OTPIC Officially Retired

As of December 2, 2005, the Online Training Program on Intractable Conflict (OTPIC) has been officially retired, and is no longer open to new registrations.

The successor to OTPIC is a course called Dealing Constructively with Intractable Conflicts (DCIC). The new curriculum is built around one of our major projects, Beyond Intractability, and offers a much more extensive and informative set of learning materials than that available through OTPIC.

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International Online Training Program On Intractable Conflict

Conflict Research Consortium, University of Colorado, USA

Dealing with Destructive Speech

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A major contributing factor to escalation and destructive confrontation is destructive speech. Destructive speech may take several forms, each requiring a somewhat different treatment strategy. In some cases, it involves the use of provocative and insulting names to refer to opponents. Many groups have extremely insulting words they use to refer to opposing groups. These words are often seen as so offensive that they are viewed as what we call "fighting words," provocations sufficiently serious to elicit a violent reaction. . Also destructive is the use of everyday words to condemn others for their evil views or to make vague threats about how the world would be better off if they were to die or simply disappear.  In the United States, we refer to this as "hate speech."  There are two principal strategies for controlling this type of speech.

One strategy is to precisely define hate speech and then enact laws and organizational policies to severely punish anyone who uses it. For example, in the United States, universities frequently have speech codes which they use as a basis for expelling students found to be guilty of hate speech. Some political jurisdictions in the United States have tried to enact laws prohibiting hate speech as well. These laws empower the police to investigate alleged incidences of hate speech.  Guilty parties are tried and punished according to the law.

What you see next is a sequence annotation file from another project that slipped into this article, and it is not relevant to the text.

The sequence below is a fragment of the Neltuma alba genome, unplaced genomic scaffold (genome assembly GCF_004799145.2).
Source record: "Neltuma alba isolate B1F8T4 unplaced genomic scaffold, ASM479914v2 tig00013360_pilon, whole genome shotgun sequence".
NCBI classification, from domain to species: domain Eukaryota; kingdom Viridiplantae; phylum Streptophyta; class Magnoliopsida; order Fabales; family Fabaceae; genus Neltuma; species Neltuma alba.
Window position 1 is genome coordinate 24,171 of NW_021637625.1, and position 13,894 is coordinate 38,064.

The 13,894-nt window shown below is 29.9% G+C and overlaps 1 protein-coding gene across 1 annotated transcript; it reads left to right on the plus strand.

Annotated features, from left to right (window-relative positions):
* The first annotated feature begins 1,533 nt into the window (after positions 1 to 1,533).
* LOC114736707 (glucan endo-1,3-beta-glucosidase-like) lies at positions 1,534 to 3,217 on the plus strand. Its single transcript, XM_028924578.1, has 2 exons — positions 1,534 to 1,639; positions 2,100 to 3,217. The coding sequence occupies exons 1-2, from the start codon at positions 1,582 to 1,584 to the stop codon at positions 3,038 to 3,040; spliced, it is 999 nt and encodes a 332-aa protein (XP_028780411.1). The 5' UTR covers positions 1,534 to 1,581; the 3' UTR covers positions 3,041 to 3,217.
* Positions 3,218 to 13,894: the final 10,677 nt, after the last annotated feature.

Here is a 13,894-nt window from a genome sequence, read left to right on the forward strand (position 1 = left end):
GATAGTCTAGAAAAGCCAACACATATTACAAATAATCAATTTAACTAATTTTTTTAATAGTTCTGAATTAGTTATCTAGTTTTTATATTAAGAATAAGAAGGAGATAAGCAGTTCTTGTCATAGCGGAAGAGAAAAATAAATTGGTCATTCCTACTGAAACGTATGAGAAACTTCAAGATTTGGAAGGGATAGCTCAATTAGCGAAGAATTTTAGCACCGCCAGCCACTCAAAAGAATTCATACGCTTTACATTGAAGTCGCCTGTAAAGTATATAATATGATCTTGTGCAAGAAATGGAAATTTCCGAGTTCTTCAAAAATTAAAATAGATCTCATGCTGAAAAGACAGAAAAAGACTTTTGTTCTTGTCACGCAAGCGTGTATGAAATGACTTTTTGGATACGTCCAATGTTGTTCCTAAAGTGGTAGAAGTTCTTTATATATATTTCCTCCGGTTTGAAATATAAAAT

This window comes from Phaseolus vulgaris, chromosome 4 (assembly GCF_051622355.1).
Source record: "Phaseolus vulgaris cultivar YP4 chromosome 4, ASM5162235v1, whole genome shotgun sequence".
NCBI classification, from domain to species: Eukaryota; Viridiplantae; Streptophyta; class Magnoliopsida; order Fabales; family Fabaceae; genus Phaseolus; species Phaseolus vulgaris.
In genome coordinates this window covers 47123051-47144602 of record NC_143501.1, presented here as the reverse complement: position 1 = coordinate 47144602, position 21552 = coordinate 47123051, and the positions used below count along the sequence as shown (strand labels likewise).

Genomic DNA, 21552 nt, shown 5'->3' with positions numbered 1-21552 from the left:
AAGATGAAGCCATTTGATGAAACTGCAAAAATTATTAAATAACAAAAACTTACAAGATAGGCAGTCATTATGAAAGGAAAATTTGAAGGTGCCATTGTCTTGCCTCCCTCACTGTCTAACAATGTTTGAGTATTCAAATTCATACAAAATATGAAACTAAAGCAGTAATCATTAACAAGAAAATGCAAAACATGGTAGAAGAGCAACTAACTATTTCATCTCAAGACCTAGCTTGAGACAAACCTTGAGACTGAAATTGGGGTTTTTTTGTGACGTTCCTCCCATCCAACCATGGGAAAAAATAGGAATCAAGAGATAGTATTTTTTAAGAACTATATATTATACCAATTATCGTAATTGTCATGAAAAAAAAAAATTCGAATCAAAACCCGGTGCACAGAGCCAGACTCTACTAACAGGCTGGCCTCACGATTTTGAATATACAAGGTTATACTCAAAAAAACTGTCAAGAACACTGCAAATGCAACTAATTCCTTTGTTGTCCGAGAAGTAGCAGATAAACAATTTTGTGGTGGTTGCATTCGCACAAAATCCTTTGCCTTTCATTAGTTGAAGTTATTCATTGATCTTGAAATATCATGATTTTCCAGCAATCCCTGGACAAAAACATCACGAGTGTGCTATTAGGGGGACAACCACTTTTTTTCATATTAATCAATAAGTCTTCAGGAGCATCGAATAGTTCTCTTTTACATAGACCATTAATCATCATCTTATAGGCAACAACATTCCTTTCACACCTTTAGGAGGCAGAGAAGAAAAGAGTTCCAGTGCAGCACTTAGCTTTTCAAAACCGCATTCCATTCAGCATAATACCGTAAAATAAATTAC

Opponents of this approach raise two principle objections. First, hate speech can be very hard to precisely define. Statements which some people regard as hateful,   others may regard as an honest effort to raise the tough issues. Hate speech prohibitions can also be used as a basis for the suppressing dissent and harassing people. It is almost always possible to accuse people raising difficult issues of hate speech crimes. Even if they're found to be not guilty, the accusation and the adjudication process can be extremely costly and painful. Hate speech laws also violate freedom of speech ideals which so many societies value. They can also have an extremely chilling effect upon efforts to honestly discuss the tough issues which underlie most conflicts. Often, when hate speech prohibitions are in place, people engaged in serious intergroup conflicts simply refuse to talk at all, preventing constructive problem solving and allowing tensions to build.

The principal alternative is a strategy which systematically tries to answer hate speech with good speech. Here, reasonable people on all sides of the conflict make an individual and collective commitment to speak out against hateful communication. For example, if an extremist belonging to a group makes hateful and racist statements, other members of that group will collectively and publicly repudiate those statements in ways which demonstrate that they are not supported by the vast majority of the population. In cases where the extremist's hateful activity results in personal injury or property damage, members of the group can pool their resources to compensate the victims.

Hateful speech is often not intentional. Frequently, people will say hurtful things without thinking about what they're saying and how it might be interpreted. There are, for example, words which have very different meanings for different groups. There are also translation problems and problems which arise when translators tend to make worse case assumptions in their translations. It is also common for members of a group to compete with one another for group approval by trying to make the most clever and most forceful statements against opponents. In these cases, problems can often be minimized through some type of sensitivity training which helps the parties 1) identify statements which are likely to be interpreted in hurtful or hateful ways, 2) understand the consequences of making such statements, and 3) understand alternate and less destructive ways of raising the difficult issues.

Links to Outside Sources of Information:

US Institute of Peace--Balkan Religious Leaders Support Minority Rights

Links to Related Sections:

Personal Attacks


Dealing with Extremists


Copyright 1998 Conflict Research Consortium  -- Contact: crc@colorado.edu